23 and for that purpose, please carry on.
24 MR. THAYER:
25 Q. Now, if we look at paragraph 1, please, point 1 of this order, it
2 "... prevent the entry of all uninvited individuals to the area
3 of combat operations in the general sector of Srebrenica and Zepa."
4 And, sir, how does that correspond, based on your work, your
5 investigation, your familiarity with P125, with any of the proposed
6 measures in P125, the Borike proposed order -- proposals and order?
7 A. This is continuation of the proposal from this Borike document.
8 MR. THAYER: And if we can, can we put in the English --
9 actually, let me consult with the expert here, with the Court's
11 [Prosecution counsel confer]
12 MR. THAYER: If we can, what I'd like to do is put the English
13 translation of P125 next to the English translation of 65 ter 2100. And
14 then -- and I will read the appropriate portions which then can get
15 translated into B/C/S.
16 JUDGE FLUEGGE: And after that both documents could be shown on
17 the screen side by side in B/C/S. After that.
18 MR. THAYER: After that, sure.
19 Q. Okay. So you just told us that it corresponds to P125 and this
20 prohibiting access to all unauthorised -- I'm sorry, the preventing entry
21 of all uninvited individuals to the area of combat operations, what does
22 that correspond to in P125, sir?
23 A. It corresponds to the first point:
24 "Prohibit access to all unauthorised individuals, filming and
25 photographing of prisoners."
1 Q. And then we see in item 2, closing down -- I'm sorry, did you --
2 A. Yeah, and item 2 is:
3 "Until further notice, close the Konjevic Polje-Kravica-Bratunac
4 and Rogatica-Borike-Visegrad roads to traffic, except for the vehicles of
5 the VRS and MUP units engaged in combat operations."
6 It corresponds to point 2 from the Borike order:
7 "Prohibit traffic for all United Nations vehicles en route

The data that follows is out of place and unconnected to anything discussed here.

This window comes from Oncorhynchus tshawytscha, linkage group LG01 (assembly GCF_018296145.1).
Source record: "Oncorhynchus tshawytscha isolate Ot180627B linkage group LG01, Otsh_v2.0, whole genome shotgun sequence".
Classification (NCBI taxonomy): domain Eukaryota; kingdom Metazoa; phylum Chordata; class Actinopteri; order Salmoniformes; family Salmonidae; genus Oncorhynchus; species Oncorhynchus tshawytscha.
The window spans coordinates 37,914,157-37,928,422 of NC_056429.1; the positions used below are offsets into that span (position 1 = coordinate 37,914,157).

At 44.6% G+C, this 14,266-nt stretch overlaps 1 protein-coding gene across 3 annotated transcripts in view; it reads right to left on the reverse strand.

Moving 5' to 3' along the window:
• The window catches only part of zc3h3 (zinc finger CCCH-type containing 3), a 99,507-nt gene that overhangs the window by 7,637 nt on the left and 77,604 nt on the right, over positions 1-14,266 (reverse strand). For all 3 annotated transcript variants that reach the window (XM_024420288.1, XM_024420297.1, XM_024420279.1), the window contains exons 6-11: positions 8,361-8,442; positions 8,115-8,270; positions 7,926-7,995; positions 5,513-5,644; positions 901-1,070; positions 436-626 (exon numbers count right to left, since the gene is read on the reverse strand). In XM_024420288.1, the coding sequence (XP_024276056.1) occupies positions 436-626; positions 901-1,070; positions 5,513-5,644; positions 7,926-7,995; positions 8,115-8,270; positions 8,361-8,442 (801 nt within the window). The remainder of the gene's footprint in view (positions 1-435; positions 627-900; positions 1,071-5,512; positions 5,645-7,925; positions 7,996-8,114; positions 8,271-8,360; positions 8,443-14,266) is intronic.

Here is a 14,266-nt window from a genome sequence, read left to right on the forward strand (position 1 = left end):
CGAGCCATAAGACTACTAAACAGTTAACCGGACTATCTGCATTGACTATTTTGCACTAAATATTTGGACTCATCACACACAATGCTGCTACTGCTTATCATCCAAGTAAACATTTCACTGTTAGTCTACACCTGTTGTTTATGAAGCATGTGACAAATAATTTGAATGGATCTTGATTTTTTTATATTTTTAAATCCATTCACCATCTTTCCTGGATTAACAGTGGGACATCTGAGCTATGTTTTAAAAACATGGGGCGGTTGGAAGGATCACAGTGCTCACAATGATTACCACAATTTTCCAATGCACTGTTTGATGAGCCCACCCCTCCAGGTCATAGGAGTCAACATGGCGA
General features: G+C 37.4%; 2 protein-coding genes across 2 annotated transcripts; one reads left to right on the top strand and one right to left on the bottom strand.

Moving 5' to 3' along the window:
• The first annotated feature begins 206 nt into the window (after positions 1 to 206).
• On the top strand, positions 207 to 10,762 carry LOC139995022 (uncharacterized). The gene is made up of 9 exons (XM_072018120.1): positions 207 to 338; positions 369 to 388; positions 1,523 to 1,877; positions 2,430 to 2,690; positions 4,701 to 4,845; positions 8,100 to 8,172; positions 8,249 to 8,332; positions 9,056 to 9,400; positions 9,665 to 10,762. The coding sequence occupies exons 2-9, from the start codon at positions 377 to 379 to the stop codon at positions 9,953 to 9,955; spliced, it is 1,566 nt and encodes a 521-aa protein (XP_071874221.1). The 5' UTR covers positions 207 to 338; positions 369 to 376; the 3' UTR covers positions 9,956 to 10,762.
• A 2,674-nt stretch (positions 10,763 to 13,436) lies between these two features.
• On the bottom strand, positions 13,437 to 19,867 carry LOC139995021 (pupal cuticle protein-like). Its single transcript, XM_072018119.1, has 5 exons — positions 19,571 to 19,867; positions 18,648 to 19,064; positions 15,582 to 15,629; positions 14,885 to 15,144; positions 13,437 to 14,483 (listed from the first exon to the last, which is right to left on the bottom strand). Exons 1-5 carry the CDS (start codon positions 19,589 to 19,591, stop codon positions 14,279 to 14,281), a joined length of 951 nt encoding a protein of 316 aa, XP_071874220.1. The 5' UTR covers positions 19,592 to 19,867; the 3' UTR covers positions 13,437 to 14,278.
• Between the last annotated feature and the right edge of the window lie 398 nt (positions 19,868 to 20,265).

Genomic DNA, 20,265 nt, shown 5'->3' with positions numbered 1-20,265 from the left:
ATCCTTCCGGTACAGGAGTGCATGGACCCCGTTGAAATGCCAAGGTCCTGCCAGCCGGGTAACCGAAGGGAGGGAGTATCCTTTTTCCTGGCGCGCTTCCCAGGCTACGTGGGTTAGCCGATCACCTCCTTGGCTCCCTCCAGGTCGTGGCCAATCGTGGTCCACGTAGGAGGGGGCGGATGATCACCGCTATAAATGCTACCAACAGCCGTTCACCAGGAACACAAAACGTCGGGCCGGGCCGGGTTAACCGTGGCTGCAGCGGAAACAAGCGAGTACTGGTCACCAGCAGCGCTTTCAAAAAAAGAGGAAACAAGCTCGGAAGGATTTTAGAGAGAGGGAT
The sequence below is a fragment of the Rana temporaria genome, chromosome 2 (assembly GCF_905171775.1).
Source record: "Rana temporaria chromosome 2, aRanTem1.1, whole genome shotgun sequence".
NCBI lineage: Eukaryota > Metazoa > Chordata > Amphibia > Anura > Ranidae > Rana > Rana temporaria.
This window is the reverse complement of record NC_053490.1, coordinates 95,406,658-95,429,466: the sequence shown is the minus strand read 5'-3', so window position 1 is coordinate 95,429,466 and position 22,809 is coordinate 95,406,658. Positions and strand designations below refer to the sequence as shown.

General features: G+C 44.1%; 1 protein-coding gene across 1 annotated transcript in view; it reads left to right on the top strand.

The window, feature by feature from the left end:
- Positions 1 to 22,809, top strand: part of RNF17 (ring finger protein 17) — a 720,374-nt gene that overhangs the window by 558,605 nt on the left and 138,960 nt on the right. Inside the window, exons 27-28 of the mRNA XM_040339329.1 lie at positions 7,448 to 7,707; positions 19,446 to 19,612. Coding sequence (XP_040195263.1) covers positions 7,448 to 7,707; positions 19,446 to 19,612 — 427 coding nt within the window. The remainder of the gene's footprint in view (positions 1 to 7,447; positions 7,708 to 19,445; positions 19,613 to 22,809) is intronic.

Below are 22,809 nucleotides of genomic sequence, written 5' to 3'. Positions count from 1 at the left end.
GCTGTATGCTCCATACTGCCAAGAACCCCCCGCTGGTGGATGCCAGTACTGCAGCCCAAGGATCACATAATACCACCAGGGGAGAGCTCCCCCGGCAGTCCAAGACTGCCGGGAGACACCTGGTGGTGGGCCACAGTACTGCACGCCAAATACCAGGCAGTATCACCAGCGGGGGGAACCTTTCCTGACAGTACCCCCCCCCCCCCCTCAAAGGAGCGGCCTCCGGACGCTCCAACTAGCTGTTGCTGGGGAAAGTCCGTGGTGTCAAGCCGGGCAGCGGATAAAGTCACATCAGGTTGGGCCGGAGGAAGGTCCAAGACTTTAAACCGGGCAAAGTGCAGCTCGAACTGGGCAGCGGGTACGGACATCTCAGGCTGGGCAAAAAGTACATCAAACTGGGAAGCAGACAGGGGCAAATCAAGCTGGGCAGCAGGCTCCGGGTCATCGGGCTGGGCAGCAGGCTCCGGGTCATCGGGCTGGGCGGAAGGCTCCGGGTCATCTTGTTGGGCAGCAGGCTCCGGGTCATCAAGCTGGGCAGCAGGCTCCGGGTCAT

8 Zvornik-Vlasenica until further notice ..."
9 And point 3 from the order of General Mladic:
10 "Set up roadblocks and check-points for the regulation and
11 control of traffic at the crossroads in Konjevic Polje and road leading
12 out of Bratunac towards Kravica and the Rogatica-Borike and
13 Visegrad-Borike roads."
14 As we see here on the Borike order, Borike document, it does
15 correspond to -- to the point, also 2, from Borike.
16 Q. And then again in item 4 of Mladic's order where he's preventing
17 the entry of all local and foreign journalists, except for those approved
18 by the VRS press centre, what proposal from the Borike proposal and order
19 does that correspond to?
20 A. As we see in the point 1 from this Borike document we see:
21 "Prohibit access to all unauthorised individuals, filming and
22 photographing of prisoners."
23 Q. And if we look at item 5 of General Mladic's order, where he
24 again orders the banning and preventing of giving of information, issuing
25 of announcements --
1 A. Yes.
2 Q. -- particularly in the issue of prisoners of war, evacuated
3 civilians, and so forth. What proposed measure from the Borike proposal
4 and order does that pertain to, sir?
5 A. This could be point 1 and point 3 from the Borike document.
6 MR. THAYER: Okay. Mr. President, I have couple more questions
7 for Mr. Blaszczyk, but I see we're at the break and I can finish very
8 quickly after the break.
9 JUDGE FLUEGGE: Thank you very much.
10 We must have the first break now and we will resume at 11.00
11 --- Recess taken at 10.33 a.m.
12 --- On resuming at 11.02 a.m.
13 JUDGE FLUEGGE: Yes, Mr. Thayer.
14 MR. THAYER: Thank you, Mr. President.
15 Q. Before we continue with the document we were reviewing before the
16 break, Mr. Blaszczyk, I just wanted to clarify one thing you said, and
17 this was at page 24, line 22. I asked you the question:
18 "Based on your investigation, what organs within the VRS were
19 responsible for regulating traffic and setting up check-points?"
20 And your answer was:
21 "It was the military police of the VRS under the command of the
22 security branch."
23 We're going to hear, I'm sure, plenty of testimony from
24 VRS officers from the time and probably some expert testimony as well on
25 this issue, but I want to clarify one thing you said here. When you
1 refer to "under the command of the security branch," I want to ask you
2 whether that's in fact correct or whether there's a different
3 relationship between the security branch and the military police that we
4 sometimes refer to as professional control or guidance or management as
5 opposed to "command" in the sense of a commander commanding the unit.
6 A. [Microphone not activated]
7 JUDGE FLUEGGE: The microphone of the witness is not activated.
8 Now everything is okay.
9 THE WITNESS: From my experience during this investigation, which